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Crown Of Thorns (Prologue)

Stephane Groueff

 PROLOGUE

 

He had just taken off his dusty boots and the

wrinkled colonel's uniform and was about to

change into civilian clothes, when the aide-de-camp

knocked at the door and - announced: "Your Royal

Highness, His Majesty wants to see you in about half an

our, at the end of the audience. He will call you

before the visitor leaves." "Is the visitor already

here?" "He has just arrived. " Prince Boris had been

informed about the unusual meeting his father was to

have in the Red Salon in the other wing of the palace,

and knew how distasteful it was for King Ferdinand

to receive "that man." The crown prince, too, had no

reason to like the sworn enemy of the dynasty, but he

was far more tolerant than his father and had always

been intrigued by the crude flamboyance of this

outspoken adversary, whom he had met three years before.

Boris was very tired that afternoon of September 25,

1918, physically and morally exhausted from his trip to

the front. The heavy-heartedness he had felt for several

months was turning into a mild depression, and the

events of the past few days were only making it worse.

Alarming rumors were spreading all over Sofia and

the country. A creeping feeling of insecurity was

permeating the palace, one could detect it in

the voices, see it in everybody's eyes. Certain words

that people whispered didn't sound so abstract anymore

"abdication," "dethronement," "exile"... or worse ? The

martyrology of uncles, granduncles and other

relatives was long, and Boris, the descendant of the

Saxe-Cyborg-Gothas, the Bourbon-Paras and the Orleans,

did not have to look as far back as Louis XVI and

Marie-Antoinette. the family chronicle abounded with

tragic episodes: Emperor Maximilian of Mexico facing

the firing squad in 1867... the nihilists' bomb killing

tsar Alexander 11 in 1881... Elizabeth of Austria

killed in 1898... King Umberto of Italy murdered in

1900... Serbia's King Alexander I and his paramour Drag

assassinated in 1903... King Cargos of Portugal and the

crown prince killed in 1908, and two years later the

deposition of Mantel of Portugal... King George of

Greece in 1913... the 1914 assassination of Archduke

Francis-Ferdinand in Sarajevo, triggering World War

I... and since the beginning of thewar, the

expulsion of King Constantine of Greece in

1917... finally, only two months had passed since the

abominable crime in Ekaterinburg, the massacre on July

17, 1918, of Tsar Nicholas 11, Boris' godfather,

together with his entire family, by the Bolsheviks-the

tsarina, the four daughters, the They kill crown

princes too... but, strangely enough, during those

gloomy September days Prince Boris was not overly

worried about his personal security. A fatalist, he had

learned to accept tragedies and dangers as "les risques

du metier." Violent death was one of these risks.

Boris was seventeen years old when the Russian prime

minister Peter Stolypin was assassinated before his

eyes. He could still see the glittering theater house in

Kiev; the royal box with the emperor, the grand dukes

and the grand duchesses; the splendor of

uniforms, decorations and jewels; then the sound of two

gunshots . . . Young Boris was visiting his

godfather, Tsar Nicholas 11, on his first official trip

outside Bulgaria. The occasion was the inauguration in

Kiev of the monument of tsar Alexander II, the...

wearing the grand collier of the

decoration of Saint-Andre that the Russian emperor had

just bestowed on him. In the small foyer of the royal

box, he was engaged in polite conversation with

the members of the imperial family with whom he had

spent the previous day at the military maneuvers outside

of Kiev and at the lavish garden party that had

followed. Then suddenly a young man in a black dress

coat rushed toward Stolypin, who was seated in the first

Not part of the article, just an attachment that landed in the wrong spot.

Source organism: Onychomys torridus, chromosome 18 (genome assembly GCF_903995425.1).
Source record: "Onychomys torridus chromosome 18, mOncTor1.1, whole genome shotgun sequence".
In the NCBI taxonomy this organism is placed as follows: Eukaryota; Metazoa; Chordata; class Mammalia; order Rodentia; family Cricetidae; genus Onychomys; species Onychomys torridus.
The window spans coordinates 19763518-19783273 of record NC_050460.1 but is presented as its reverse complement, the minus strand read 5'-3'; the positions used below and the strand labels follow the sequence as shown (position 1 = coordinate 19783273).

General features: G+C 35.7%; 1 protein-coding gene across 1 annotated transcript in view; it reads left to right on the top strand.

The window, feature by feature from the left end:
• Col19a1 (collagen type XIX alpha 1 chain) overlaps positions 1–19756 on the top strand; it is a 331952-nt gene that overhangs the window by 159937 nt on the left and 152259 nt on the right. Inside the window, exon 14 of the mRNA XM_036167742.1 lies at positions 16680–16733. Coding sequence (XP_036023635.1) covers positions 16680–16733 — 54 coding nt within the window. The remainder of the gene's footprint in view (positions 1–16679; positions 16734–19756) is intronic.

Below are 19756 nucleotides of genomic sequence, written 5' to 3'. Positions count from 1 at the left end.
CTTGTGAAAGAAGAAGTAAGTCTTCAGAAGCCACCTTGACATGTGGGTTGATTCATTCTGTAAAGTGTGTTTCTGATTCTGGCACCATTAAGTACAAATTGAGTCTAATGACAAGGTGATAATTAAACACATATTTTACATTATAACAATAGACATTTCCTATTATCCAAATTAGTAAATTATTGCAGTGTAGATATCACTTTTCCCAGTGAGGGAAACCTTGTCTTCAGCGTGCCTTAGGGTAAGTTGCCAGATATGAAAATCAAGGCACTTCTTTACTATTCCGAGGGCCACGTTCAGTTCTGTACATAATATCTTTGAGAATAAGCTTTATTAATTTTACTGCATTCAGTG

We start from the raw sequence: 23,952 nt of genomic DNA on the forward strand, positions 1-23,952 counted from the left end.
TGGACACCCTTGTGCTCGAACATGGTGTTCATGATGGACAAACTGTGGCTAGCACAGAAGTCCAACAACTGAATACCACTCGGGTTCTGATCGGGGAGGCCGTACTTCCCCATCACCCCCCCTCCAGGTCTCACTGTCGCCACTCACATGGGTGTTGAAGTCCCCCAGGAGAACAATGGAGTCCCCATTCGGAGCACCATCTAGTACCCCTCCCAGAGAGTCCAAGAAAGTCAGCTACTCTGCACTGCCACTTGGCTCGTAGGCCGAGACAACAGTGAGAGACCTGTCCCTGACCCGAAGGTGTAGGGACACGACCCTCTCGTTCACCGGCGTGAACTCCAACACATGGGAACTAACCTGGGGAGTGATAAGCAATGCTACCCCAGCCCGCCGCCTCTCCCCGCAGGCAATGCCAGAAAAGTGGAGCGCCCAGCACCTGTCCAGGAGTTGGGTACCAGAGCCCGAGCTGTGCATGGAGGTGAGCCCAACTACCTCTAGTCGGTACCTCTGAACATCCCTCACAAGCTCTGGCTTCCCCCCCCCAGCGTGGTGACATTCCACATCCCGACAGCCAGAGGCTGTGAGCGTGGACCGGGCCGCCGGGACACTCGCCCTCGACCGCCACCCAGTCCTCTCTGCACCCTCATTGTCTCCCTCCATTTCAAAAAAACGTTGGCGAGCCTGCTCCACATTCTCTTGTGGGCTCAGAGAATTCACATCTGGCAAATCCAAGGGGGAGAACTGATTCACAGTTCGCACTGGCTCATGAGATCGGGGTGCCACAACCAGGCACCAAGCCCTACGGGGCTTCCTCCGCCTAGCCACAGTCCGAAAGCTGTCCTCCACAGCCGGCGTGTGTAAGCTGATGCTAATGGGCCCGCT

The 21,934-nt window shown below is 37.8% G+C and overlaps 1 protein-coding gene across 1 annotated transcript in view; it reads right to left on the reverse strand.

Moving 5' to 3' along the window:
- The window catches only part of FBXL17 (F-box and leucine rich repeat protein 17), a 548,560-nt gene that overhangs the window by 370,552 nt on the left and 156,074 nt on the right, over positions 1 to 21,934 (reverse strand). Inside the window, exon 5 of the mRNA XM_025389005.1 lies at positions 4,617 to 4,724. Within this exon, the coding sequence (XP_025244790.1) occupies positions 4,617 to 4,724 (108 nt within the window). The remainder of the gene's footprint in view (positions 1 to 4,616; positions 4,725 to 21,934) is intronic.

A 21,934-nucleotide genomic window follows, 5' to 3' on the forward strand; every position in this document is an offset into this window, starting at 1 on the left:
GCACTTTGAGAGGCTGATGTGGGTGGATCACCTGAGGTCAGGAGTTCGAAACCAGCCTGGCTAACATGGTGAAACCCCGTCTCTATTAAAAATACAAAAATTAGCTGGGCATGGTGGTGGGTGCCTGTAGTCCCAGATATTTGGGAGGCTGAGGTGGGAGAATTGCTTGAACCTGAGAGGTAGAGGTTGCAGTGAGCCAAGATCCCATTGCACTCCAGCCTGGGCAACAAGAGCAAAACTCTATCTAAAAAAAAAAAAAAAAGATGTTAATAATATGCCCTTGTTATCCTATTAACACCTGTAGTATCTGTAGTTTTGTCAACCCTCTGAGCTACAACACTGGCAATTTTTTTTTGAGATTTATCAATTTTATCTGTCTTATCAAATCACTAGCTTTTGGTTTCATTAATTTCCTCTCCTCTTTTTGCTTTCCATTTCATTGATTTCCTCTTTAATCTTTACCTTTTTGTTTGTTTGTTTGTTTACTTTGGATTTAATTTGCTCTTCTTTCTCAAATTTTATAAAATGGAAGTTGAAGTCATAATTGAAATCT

row of the pit, pulled out a Browning and shot twice,

almost pointblank- Boris remembered the echo of the

two shots in the crowded theater house, the screams, the

uproar, the blood reddening the white plastron of the

prime minister. It was the first time he had seen blood

run profusely from a dying man. What should be the right

behavior in such circumstances for a prince on an

official occasion? Boris looked around. In the emperor's

box, hands were trembling and tears rolled down

ashen faces. But,as the victim was carried out and the

assassin seized, they were all the tsar, the grand

dukes and the grand duchesses standing in attention,

erect and solemn. as the audience and actors burst into

"God Save the Tsar." Stolypin died. Death had been so

close, only a few yards away. "Nous I'avons tous echappe

belle!"'We were lucky to escape," Boris wrote later that

evening in the coded telegram in which he described' the

event to his father. Now in 1918, seven Septembers

later, as the war was turning into disaster, the

twenty-four year old crown prince had no fear of death.

Since Stolypin's murder, he had seen, touched, and

smelled blood in battlefields and military hospitals

hundreds of times. The war only reinforced his

fatalistic convictions. What he worried about was

the probability of his family being forced to leave

Bulgaria. What happens to a crown prince in such a case?

Normally, he becomes the next king, of course. But did

he want to become king? Having such doubts is very

painful. But not everybody is born to be king. Not

everybody is like King Ferdinand-so happy and eager to

rule, delighted with his destiny and sure of himself, a

true born monarch. Was Boris meant to be monarch? At

times, his own father seemed to have doubts. Boris's

insufficiently "regal" posture, his lack could lose

patience with his modesty and his overly

democratic ways. She thought that he was the brightest

in the family, but sometimes she wished that he were

more assertive and acted with more authority and

majesty. His father's fate was going to be decided very

soon, this week maybe, or even this day, and none of

the rumors that circulated in Sofia were reassuring.

If Ferdinand were forced into exile?... Boris's first

impulse would probably be to renounce all rights to the

crown and leave with the rest of the family. What a

relief that would be! But, in fact, the never

considered this option seriously. The notions of duty,

the responsibilities which had been nurtured in him had

become irremediably his second nature from which there

was no possible escape. Moral codes impressed in infancy

on malleable souls become an inseparable part of the

character, to the point where trying to imagine a person

without it is as futile as visualizing an ugly Venus or

a poor Croesus. A crown prince from his kind of lineage

who would abandon his obligations to country and throne?

Unthinkable! To betray what he was taught was his

predestination and sacred mission? All the ideas about

duty that he had ever heard-from his father,